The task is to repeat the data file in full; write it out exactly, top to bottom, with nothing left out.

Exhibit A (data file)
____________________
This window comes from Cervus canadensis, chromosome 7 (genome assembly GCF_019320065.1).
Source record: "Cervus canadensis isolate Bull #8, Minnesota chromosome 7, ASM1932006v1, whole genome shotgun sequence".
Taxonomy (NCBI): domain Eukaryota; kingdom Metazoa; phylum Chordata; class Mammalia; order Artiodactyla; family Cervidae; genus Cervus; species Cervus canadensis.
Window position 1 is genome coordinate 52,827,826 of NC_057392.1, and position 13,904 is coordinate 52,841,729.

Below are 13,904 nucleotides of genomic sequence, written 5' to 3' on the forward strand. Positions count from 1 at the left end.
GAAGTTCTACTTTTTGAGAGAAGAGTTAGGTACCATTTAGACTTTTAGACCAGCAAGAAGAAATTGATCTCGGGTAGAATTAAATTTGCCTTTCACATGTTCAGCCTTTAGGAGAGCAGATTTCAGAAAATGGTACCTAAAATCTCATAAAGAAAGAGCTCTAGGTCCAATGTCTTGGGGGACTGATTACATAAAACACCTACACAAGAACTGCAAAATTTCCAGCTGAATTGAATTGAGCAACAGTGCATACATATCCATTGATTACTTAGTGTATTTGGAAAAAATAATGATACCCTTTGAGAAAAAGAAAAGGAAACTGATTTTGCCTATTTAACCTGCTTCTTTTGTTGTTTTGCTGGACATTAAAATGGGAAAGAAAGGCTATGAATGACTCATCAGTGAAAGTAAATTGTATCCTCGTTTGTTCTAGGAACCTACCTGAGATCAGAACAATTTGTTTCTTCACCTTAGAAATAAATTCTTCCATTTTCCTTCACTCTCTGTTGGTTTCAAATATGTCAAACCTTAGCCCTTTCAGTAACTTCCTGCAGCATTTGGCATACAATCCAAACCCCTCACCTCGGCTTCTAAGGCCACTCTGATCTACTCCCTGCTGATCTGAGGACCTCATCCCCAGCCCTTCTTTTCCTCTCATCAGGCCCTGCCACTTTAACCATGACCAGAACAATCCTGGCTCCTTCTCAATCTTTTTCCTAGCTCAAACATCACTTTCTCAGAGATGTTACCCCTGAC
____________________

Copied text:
This window comes from Cervus canadensis, chromosome 7 (genome assembly GCF_019320065.1).
Source record: "Cervus canadensis isolate Bull #8, Minnesota chromosome 7, ASM1932006v1, whole genome shotgun sequence".
Taxonomy (NCBI): domain Eukaryota; kingdom Metazoa; phylum Chordata; class Mammalia; order Artiodactyla; family Cervidae; genus Cervus; species Cervus canadensis.
Window position 1 is genome coordinate 52,827,826 of NC_057392.1, and position 13,904 is coordinate 52,841,729.

Below are 13,904 nucleotides of genomic sequence, written 5' to 3' on the forward strand. Positions count from 1 at the left end.
GAAGTTCTACTTTTTGAGAGAAGAGTTAGGTACCATTTAGACTTTTAGACCAGCAAGAAGAAATTGATCTCGGGTAGAATTAAATTTGCCTTTCACATGTTCAGCCTTTAGGAGAGCAGATTTCAGAAAATGGTACCTAAAATCTCATAAAGAAAGAGCTCTAGGTCCAATGTCTTGGGGGACTGATTACATAAAACACCTACACAAGAACTGCAAAATTTCCAGCTGAATTGAATTGAGCAACAGTGCATACATATCCATTGATTACTTAGTGTATTTGGAAAAAATAATGATACCCTTTGAGAAAAAGAAAAGGAAACTGATTTTGCCTATTTAACCTGCTTCTTTTGTTGTTTTGCTGGACATTAAAATGGGAAAGAAAGGCTATGAATGACTCATCAGTGAAAGTAAATTGTATCCTCGTTTGTTCTAGGAACCTACCTGAGATCAGAACAATTTGTTTCTTCACCTTAGAAATAAATTCTTCCATTTTCCTTCACTCTCTGTTGGTTTCAAATATGTCAAACCTTAGCCCTTTCAGTAACTTCCTGCAGCATTTGGCATACAATCCAAACCCCTCACCTCGGCTTCTAAGGCCACTCTGATCTACTCCCTGCTGATCTGAGGACCTCATCCCCAGCCCTTCTTTTCCTCTCATCAGGCCCTGCCACTTTAACCATGACCAGAACAATCCTGGCTCCTTCTCAATCTTTTTCCTAGCTCAAACATCACTTTCTCAGAGATGTTACCCCTGAC